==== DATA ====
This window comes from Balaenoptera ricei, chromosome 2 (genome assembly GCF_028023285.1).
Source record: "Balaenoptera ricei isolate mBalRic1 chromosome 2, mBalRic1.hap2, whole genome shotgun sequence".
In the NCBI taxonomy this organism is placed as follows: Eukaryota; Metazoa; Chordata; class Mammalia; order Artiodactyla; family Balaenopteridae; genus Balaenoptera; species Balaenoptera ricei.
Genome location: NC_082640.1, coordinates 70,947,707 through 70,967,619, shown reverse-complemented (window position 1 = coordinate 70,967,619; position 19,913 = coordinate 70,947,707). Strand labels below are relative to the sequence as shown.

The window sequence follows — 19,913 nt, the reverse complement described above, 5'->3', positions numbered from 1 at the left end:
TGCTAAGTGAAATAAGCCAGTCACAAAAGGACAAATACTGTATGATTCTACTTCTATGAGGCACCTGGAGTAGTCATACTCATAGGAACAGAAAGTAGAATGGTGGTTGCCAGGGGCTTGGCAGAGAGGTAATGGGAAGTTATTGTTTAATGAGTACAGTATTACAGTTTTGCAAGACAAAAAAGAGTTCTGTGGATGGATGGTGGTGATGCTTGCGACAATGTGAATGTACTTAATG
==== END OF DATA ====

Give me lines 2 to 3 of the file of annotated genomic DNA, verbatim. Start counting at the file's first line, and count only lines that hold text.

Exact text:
Source record: "Balaenoptera ricei isolate mBalRic1 chromosome 2, mBalRic1.hap2, whole genome shotgun sequence".
In the NCBI taxonomy this organism is placed as follows: Eukaryota; Metazoa; Chordata; class Mammalia; order Artiodactyla; family Balaenopteridae; genus Balaenoptera; species Balaenoptera ricei.